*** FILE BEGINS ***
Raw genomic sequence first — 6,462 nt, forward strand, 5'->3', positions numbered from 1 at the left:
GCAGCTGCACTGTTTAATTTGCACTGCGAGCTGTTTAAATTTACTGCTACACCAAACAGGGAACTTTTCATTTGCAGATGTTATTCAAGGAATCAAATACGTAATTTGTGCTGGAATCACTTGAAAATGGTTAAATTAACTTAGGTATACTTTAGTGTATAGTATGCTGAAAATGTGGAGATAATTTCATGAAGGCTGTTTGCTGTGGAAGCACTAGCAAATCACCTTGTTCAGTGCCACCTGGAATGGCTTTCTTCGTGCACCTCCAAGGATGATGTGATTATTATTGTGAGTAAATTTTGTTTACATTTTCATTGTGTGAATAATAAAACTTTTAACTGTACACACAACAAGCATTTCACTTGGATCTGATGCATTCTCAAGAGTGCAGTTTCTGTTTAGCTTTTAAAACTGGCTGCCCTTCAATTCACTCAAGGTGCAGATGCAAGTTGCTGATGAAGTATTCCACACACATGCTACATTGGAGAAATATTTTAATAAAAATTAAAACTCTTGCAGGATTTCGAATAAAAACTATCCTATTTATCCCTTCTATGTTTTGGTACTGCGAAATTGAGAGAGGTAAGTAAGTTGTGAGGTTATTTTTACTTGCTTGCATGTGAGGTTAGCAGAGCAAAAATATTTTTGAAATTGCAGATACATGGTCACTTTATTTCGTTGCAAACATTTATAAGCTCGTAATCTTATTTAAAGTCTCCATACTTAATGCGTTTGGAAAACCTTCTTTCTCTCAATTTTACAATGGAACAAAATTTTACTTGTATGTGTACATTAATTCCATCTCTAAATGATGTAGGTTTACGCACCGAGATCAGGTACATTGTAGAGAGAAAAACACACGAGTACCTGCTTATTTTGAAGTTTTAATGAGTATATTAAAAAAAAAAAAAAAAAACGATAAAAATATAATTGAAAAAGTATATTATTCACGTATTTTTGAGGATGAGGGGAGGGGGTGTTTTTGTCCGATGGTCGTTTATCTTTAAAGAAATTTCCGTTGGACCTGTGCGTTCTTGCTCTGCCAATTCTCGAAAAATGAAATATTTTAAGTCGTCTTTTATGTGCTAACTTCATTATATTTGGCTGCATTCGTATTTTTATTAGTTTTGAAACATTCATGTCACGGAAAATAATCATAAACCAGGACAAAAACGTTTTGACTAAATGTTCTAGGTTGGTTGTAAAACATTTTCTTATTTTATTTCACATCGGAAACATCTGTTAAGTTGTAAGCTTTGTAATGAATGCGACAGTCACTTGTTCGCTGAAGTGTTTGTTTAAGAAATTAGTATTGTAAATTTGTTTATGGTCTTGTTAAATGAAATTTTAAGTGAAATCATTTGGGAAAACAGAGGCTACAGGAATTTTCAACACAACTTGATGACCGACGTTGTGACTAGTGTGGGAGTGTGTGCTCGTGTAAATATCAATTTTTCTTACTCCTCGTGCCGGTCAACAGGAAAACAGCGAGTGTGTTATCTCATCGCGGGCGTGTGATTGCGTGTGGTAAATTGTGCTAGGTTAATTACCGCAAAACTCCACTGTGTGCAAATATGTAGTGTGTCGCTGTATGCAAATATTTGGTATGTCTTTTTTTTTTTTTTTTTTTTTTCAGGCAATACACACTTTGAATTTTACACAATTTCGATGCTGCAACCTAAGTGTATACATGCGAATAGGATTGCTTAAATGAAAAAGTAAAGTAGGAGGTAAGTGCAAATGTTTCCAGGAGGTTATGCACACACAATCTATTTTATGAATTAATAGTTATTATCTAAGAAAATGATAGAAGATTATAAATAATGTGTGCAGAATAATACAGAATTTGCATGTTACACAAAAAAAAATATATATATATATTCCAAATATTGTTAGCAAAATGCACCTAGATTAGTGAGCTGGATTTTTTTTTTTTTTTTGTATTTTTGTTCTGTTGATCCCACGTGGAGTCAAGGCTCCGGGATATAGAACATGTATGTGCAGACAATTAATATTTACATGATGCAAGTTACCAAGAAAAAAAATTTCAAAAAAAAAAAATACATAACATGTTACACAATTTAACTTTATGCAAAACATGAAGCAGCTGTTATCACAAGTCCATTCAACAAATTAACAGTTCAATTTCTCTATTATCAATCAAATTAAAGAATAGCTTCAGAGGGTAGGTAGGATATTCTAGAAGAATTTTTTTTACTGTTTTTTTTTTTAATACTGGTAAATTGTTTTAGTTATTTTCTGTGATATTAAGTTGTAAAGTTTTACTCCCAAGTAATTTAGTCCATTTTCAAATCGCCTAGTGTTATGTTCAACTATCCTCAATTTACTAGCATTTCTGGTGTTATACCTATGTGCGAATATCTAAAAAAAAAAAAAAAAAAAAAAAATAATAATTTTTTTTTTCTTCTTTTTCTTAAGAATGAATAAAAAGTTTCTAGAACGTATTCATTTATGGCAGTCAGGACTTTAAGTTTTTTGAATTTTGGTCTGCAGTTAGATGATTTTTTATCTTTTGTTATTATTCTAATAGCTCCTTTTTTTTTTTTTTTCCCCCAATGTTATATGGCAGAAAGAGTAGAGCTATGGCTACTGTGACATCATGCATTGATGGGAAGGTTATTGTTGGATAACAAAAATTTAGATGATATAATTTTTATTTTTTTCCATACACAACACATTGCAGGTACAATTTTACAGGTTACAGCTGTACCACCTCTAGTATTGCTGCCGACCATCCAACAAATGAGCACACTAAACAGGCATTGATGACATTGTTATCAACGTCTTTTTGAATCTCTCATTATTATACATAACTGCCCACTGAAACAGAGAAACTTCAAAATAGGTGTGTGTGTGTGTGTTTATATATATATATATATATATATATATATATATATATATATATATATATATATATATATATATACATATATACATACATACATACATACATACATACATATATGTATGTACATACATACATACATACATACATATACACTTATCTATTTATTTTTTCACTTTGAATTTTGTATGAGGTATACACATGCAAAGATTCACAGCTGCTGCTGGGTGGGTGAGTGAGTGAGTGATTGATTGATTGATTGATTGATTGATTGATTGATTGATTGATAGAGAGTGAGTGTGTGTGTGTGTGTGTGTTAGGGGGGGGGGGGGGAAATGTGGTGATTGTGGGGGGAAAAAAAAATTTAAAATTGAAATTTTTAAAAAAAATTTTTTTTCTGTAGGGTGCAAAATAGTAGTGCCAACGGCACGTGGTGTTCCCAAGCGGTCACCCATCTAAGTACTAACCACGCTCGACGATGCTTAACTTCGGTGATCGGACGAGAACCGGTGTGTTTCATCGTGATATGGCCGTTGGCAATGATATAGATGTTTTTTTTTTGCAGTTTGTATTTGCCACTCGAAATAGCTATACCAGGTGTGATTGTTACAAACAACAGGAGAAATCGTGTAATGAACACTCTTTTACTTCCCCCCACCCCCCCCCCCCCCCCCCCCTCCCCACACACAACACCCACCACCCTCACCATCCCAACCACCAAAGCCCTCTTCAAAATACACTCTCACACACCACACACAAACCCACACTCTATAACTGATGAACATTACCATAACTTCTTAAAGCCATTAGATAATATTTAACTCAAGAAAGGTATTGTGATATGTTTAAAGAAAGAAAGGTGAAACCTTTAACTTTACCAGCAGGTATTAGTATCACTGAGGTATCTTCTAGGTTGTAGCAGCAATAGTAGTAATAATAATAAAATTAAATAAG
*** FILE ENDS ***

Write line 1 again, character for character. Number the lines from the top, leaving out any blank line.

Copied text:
Raw genomic sequence first — 6,462 nt, forward strand, 5'->3', positions numbered from 1 at the left: